Report 98124 Summary - May 1999
Perkins Vocational Education Program:
The State's Use of Funds to Administer Other Programs Reduced Its Ability to Provide Effective Administration and Leadership
RESULTS IN BRIEF
The federal government passed the Carl D. Perkins Vocational and Applied Technology Education (Perkins) Act amendments of 1990 to increase citizens' abilities to compete in today's technologically advanced global society. The funding the State receives increased over the past five years, amounting to $119 million in fiscal year 1998-99. However, the California Department of Education (department) and the Chancellor's Office of the California Community Colleges (Chancellor's Office) used some Perkins funds to administer other federal and state programs that are similar to the Perkins program. At the same time, the department, since reorganizing its Perkins function in 1995, reduced the number of staff working on the Perkins program in its Secondary Education Division, which administers the majority of the program. As a result, it diminished services to school districts providing vocational education programs. Some of the school districts we surveyed, including the State's largest, raised concerns about the department's services under the Perkins Act. One district stated that it felt the department's reorganization left a leadership void. A recent task force on industrial and technology education also raised concerns, citing a lack of support from both the Legislature and the department as a cause for the deficiencies it noted.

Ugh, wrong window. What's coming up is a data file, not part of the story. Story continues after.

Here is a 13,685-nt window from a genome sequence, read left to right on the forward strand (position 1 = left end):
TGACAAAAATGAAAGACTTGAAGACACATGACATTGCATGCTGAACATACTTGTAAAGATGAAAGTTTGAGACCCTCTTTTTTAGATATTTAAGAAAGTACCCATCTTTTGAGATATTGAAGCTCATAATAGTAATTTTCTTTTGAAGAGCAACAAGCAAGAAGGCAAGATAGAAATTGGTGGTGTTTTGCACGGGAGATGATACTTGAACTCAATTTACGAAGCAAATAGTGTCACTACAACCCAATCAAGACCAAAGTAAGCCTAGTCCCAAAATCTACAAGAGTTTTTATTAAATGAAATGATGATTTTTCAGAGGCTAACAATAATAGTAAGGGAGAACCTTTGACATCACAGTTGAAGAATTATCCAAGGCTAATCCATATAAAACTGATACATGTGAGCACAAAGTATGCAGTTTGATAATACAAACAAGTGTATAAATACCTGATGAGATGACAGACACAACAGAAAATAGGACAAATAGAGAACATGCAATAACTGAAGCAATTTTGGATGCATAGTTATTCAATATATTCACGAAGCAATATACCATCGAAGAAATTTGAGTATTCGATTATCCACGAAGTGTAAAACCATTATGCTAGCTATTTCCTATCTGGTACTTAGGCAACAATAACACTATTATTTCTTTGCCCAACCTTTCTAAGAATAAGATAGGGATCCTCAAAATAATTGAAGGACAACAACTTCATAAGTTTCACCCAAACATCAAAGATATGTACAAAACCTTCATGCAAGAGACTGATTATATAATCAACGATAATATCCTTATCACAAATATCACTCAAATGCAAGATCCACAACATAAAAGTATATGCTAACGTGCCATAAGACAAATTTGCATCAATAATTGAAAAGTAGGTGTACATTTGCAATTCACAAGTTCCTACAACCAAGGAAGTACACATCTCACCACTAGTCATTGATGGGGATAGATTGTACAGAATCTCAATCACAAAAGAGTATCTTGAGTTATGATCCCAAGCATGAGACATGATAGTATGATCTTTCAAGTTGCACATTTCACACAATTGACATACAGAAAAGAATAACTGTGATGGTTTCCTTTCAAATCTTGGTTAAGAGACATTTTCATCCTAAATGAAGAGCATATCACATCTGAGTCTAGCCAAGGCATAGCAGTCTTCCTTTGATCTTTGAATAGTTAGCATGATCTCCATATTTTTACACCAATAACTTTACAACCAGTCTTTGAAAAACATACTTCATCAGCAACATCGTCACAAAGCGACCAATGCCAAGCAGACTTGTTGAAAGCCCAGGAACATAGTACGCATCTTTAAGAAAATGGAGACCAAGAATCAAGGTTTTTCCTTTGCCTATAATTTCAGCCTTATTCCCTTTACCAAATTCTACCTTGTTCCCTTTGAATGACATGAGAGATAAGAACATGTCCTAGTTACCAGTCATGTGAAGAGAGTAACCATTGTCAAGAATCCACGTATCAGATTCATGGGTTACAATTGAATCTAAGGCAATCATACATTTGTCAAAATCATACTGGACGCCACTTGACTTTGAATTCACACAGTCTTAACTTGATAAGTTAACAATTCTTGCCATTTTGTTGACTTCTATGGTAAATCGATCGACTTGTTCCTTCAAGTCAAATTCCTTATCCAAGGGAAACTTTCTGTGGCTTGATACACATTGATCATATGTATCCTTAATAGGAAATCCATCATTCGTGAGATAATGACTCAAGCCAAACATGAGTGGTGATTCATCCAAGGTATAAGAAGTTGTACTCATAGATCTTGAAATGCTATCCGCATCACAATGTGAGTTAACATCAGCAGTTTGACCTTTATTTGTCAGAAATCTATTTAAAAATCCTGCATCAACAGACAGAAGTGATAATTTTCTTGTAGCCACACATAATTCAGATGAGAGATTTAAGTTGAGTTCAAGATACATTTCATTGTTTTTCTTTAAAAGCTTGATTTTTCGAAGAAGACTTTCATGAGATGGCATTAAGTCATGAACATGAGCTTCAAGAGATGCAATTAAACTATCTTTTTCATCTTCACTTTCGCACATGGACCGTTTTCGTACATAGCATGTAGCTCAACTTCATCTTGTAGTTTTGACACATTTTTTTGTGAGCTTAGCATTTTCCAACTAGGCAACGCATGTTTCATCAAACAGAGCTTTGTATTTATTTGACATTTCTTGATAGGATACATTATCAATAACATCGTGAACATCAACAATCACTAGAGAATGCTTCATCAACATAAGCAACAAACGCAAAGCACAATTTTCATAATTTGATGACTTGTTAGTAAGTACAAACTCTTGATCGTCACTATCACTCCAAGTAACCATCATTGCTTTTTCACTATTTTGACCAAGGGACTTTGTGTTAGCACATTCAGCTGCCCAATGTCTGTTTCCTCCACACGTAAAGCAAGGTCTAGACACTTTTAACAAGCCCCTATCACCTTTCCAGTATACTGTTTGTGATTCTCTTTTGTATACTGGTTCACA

The Chancellor's Office also spent Perkins funds on a state program. Since August 1997, when it created a separate unit to administer the Economic Development Program, the Chancellor's Office spent more than $500,000 in Perkins funds to finance staff who administer the program. These funds could have been used by community colleges to provide additional Perkins vocational education services.
Federal guidelines do not appear to allow the State to use Perkins funds to administer other programs; therefore, it may have to repay the money. More importantly, the department and the Chancellor's Office have not maximized the effectiveness or availability of Perkins vocational education services at the local level. As a result, students who rely on Perkins funding to acquire vocational skills that will translate into careers in today's high technology society, may be inadequately prepared for the marketplace.
To ensure that the State meets federal requirements, the department and the Chancellor's Office should either discontinue using Perkins funds, including state matching funds, to administer other federal and state programs or obtain approval from the federal government to do so.
The department should ensure that it maximizes the use of Perkins funding to effectively administer and provide state leadership. It should also evaluate all areas in which its services to the Perkins program have diminished and ensure that it furnishes the appropriate level of service.
The department should reexamine its structure in light of the results of the statewide needs assessment to be conducted under the 1998 Perkins Act and ensure that it is organized in a way to fully address the State's needs.
The California Department of Education disagrees with the report's conclusions for several reasons and contends that the conclusions are inconsistent with the current direction of the federal vocational education program and its approved Vocational Education State Plan for using Perkins funding.
The Chancellor's Office of the California Community Colleges plans to investigate further its options to address our recommendation regarding its use of Perkins funding.